The effect of the coronavirus outbreak on world trade is yet to become clearly visible in shipping data, but there are already signs of a slowdown.
The number of missed port calls – scheduled port visits that are skipped by the vessel – is one way to measure the immediate impact of a slowdown in the global movement of goods. If demand for freight drops, ship operators will drop a scheduled port visit to let the volume build up for the next ship that will call on that port.
At the moment, the ratio of missed calls is low in the historical comparison, suggesting that so far there is little disruption. The number of scheduled calls however is down substantially from both last January and from January 2018. This is warping the historical comparison because ship operators have already rationalized their operations in reaction to the trade war.
Globally, there were some 12,250 port calls scheduled in January 2020 on the world’s major trade lanes. This is down 14% from January 2019 and 18% from January 2018. The ratio of missed calls to scheduled calls last month was 13%, three percentage points lower than in January 2019 and 4 percentage points lower than in the same month in 2018.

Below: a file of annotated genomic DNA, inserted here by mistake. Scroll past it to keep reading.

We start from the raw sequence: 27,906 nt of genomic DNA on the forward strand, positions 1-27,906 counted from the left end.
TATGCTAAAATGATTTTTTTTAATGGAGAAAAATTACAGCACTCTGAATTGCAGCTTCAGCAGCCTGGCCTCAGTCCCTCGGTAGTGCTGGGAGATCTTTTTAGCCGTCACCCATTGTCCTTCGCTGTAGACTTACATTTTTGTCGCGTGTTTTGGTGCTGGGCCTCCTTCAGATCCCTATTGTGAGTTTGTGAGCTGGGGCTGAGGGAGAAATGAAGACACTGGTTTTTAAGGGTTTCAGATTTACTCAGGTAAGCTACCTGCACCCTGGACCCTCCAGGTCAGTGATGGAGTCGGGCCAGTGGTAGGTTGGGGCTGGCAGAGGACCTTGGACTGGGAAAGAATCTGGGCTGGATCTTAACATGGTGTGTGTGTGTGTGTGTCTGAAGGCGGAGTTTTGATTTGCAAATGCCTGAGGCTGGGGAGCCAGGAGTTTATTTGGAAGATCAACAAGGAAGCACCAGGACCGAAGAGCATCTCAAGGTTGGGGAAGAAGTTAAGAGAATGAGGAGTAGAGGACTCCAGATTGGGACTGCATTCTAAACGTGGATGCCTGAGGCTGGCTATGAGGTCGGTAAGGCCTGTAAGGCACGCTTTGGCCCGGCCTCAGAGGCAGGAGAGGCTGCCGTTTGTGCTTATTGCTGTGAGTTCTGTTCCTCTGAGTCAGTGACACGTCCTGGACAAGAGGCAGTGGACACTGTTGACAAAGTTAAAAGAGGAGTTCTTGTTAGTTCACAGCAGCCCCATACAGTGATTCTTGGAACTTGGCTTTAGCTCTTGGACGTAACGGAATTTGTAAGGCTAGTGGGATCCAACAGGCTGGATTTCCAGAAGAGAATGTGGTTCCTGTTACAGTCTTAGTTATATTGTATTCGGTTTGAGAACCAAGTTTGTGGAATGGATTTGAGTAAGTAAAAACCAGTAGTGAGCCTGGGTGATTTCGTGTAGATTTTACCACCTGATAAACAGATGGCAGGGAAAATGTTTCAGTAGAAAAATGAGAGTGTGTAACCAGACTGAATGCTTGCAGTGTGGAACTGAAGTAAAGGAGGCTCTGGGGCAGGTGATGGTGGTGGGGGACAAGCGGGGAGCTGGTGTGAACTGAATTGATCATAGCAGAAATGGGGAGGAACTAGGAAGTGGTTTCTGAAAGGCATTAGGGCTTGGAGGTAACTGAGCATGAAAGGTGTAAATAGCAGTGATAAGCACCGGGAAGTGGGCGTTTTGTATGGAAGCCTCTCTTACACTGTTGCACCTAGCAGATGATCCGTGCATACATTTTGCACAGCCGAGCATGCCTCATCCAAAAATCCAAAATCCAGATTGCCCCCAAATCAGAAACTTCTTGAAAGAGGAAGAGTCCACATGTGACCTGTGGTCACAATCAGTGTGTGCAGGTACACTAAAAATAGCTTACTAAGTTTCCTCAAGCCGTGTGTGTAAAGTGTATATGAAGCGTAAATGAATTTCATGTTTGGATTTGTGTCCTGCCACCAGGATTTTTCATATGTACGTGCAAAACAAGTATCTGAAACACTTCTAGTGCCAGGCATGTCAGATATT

For China, scheduled calls are down 15% from January 2019 and 21% from January 2018. The ratio of missed calls at Chinese ports last month was 9%. The miss ratio matches the January 2018 number and is two percentage points lower than the January 2019 level.
The miss ratio in January is typically small as factories in China scramble to ship out orders ahead of the two-week closure for Chinese New Year. This year, the effect has been muted because shipping companies had already cut services due to the trade war with the US. Also, with bigger ships in most major lanes, the number of calls, both scheduled and missed, is lower.
As factories stay shut for longer, and economic activity in China slows, both the incoming and outgoing volume of goods is certain to drop. The number of missed port calls as we go into February and March will be an important early indicator of the extent of the economic slowdown.